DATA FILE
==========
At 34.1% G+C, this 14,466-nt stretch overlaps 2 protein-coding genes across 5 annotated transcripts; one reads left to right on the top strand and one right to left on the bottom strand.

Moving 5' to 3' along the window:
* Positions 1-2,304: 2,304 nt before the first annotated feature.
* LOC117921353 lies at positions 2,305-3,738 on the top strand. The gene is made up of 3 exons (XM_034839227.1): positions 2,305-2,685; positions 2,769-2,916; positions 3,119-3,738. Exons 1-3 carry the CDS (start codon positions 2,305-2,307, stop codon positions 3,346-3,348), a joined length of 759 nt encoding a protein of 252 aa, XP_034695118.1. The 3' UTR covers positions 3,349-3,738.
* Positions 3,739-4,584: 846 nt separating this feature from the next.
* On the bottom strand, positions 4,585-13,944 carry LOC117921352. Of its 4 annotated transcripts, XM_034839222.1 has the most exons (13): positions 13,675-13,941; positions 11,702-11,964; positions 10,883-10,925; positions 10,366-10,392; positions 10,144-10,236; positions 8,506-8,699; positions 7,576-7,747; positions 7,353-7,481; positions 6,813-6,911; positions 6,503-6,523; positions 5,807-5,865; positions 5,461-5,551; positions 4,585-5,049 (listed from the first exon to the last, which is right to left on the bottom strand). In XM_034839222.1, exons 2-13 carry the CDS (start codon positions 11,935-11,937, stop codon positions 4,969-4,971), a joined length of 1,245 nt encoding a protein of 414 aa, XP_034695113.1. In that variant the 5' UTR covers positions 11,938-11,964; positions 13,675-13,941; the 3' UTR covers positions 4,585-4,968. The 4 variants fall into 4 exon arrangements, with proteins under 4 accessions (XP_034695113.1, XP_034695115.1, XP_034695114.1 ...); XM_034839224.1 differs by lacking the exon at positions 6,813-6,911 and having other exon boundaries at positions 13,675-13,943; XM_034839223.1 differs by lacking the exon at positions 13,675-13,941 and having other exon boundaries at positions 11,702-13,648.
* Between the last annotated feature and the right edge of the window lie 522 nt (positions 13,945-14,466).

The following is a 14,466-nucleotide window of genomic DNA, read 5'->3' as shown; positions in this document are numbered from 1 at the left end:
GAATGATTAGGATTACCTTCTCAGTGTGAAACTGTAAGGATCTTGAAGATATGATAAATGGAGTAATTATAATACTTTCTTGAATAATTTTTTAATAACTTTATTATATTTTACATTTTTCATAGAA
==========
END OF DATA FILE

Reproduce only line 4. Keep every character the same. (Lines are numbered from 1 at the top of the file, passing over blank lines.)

* LOC117921353 lies at positions 2,305-3,738 on the top strand. The gene is made up of 3 exons (XM_034839227.1): positions 2,305-2,685; positions 2,769-2,916; positions 3,119-3,738. Exons 1-3 carry the CDS (start codon positions 2,305-2,307, stop codon positions 3,346-3,348), a joined length of 759 nt encoding a protein of 252 aa, XP_034695118.1. The 3' UTR covers positions 3,349-3,738.